A Brief History Of The Scooter

The rear wheel was connected by a drive chain to a single pedal the rider could pump repeatedly to build up speed, speed which could then be regulated by a hand brake.

The scooter as known to a modern audience has only been around for three or four generations, and for most of that time, scooters were at best produced using a cottage industry approach. Most early scooters were made by the same person (or parents of that person) who would ride the assembled unit, and usually consisted of wheels removed from roller skates and affixed to a simple wooden board. It would not be until a decade after skateboarding had finally taken off as a distinctly recognized and celebrated sport that scooters finally came into their own.

The first successful mass market scooter was the Honda Kick 'n Go, which the Japanese automaker released in 1974. This scooter used a tricycle type of chassis with two wheels in the front and a single wheel in the rear. The rear wheel was connected by a drive chain to a single pedal the rider could pump repeatedly to build up speed, speed which could then be regulated by a hand brake.

The Kick 'n Go scooters proved overwhelmingly popular among American youngsters, becoming a top selling holiday toy in the latter half of the 1970s. Many people noted, however, that using the attached pedal and gear system was no easier (and in fact was often more difficult) than simply pushing off the ground with a foot as the means of propulsion. The first Kick n' Go scooters had a weight limit of 100 pounds, much to the chagrin of many older kids and adults. The company released a second model in 1978 that could handle larger, heavier riders, and the Kick n' Go 2 was also an initial success, short lived though the popularity of these units would be.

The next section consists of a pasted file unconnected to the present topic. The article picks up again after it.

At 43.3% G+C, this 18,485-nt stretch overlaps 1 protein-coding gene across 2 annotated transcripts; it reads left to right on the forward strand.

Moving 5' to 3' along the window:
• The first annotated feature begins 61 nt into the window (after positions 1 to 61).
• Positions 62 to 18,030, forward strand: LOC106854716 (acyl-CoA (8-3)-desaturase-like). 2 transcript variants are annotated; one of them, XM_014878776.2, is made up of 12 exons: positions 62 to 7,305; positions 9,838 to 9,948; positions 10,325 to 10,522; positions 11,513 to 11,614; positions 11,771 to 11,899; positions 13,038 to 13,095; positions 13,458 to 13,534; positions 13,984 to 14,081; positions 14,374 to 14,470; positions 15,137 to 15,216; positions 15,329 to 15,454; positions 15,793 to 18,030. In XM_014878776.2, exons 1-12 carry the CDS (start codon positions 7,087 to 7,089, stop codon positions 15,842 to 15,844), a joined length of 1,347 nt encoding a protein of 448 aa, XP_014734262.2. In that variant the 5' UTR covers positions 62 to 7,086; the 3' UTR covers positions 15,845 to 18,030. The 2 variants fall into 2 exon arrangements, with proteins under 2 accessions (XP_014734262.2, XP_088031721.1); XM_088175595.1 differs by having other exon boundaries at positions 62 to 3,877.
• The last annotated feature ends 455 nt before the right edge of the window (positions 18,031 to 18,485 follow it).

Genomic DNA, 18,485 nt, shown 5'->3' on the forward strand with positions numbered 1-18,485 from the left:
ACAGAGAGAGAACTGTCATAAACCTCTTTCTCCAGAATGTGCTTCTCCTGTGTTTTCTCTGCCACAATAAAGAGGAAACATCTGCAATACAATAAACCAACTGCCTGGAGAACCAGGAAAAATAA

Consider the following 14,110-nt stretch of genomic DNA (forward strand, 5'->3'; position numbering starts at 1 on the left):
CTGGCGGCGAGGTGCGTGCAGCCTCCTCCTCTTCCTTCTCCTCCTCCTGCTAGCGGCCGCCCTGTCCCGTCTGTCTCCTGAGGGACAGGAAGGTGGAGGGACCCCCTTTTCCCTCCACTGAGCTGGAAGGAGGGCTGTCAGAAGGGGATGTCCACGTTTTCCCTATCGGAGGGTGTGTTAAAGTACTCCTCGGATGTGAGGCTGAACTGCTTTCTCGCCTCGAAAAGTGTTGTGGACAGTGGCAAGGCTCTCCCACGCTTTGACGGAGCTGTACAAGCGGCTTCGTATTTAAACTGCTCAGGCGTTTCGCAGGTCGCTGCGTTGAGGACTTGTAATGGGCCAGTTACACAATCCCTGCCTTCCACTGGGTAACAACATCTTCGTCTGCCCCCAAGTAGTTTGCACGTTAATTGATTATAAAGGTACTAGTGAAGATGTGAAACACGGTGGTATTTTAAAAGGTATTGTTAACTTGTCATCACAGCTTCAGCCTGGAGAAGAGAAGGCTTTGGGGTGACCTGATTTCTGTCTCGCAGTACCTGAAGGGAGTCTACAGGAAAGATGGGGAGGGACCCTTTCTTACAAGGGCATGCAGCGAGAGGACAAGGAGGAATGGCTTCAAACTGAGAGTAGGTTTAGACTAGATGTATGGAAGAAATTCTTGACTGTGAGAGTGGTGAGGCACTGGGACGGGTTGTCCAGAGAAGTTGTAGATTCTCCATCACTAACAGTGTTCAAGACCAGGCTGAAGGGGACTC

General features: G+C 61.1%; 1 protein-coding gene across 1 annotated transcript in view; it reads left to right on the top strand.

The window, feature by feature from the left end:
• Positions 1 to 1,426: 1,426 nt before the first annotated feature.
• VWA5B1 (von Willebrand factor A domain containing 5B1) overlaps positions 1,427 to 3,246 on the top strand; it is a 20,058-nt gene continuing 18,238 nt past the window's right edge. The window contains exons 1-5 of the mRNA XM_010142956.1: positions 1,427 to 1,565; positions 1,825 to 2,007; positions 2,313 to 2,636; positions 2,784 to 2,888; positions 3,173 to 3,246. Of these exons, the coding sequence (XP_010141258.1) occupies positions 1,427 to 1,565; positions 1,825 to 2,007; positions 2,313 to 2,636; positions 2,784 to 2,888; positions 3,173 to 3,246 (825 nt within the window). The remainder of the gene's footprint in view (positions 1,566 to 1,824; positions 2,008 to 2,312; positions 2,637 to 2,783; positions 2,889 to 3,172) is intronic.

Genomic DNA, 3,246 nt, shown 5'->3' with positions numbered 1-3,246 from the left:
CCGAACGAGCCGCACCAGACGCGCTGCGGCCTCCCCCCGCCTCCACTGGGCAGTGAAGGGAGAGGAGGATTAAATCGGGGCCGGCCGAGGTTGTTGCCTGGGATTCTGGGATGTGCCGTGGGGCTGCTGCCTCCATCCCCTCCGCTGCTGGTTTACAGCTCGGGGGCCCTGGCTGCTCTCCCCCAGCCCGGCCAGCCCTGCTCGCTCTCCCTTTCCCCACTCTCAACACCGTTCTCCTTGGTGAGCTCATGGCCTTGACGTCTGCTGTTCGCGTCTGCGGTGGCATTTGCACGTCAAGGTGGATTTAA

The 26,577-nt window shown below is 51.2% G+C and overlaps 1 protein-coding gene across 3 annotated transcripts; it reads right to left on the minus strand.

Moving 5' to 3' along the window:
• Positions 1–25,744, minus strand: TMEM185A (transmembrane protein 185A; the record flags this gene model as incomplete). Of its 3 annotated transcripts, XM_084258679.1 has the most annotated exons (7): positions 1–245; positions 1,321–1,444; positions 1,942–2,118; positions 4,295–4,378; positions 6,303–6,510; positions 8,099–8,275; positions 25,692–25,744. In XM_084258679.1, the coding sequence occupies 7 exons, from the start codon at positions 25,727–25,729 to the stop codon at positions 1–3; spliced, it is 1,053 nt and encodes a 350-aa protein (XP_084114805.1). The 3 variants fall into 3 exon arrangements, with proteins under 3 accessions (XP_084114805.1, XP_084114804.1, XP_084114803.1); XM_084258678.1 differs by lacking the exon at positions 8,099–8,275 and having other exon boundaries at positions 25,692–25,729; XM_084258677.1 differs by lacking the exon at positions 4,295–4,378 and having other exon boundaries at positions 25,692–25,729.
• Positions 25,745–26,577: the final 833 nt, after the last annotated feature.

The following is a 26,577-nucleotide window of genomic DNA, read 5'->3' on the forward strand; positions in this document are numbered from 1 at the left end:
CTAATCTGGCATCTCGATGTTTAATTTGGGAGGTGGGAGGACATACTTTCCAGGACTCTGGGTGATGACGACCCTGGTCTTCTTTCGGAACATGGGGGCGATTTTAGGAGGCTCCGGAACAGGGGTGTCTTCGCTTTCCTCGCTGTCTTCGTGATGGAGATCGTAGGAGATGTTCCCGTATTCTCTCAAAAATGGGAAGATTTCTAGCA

Throughout the 1980s and 90s, the kick scooter became more popular and prevalent on sidewalks and in parks everywhere across America. The kick scooter, a wheeled vehicle powered by the rider pressing off the ground and controlled by an articulating handle bar, saw variations using pneumatic tires modeled after bicycle wheels and skateboard-style units with four wheels attached to underslung trucks (AKA axles).

Many kick scooters featured grip-style brakes common on bicycles, but by the turn of the 21st Century, a new design had emerged that would soon gain primacy in the kick scooter market. It was the Razor Scooter, first released in 1999 by The Sharper Image and soon known all over the world.

Choosing The Best Kick Scooter For Kids

When it comes to selecting the right scooter for a child, safety always comes first. The reliable rear spoon brake on the Razor Scooter is a great design for younger, inexperienced riders, as it mitigates the chance for a rider to fall forward over the handlebars during braking. The easy and responsive control offered by a Razor kick scooter also makes these units attractive options for the parent buying the scooter.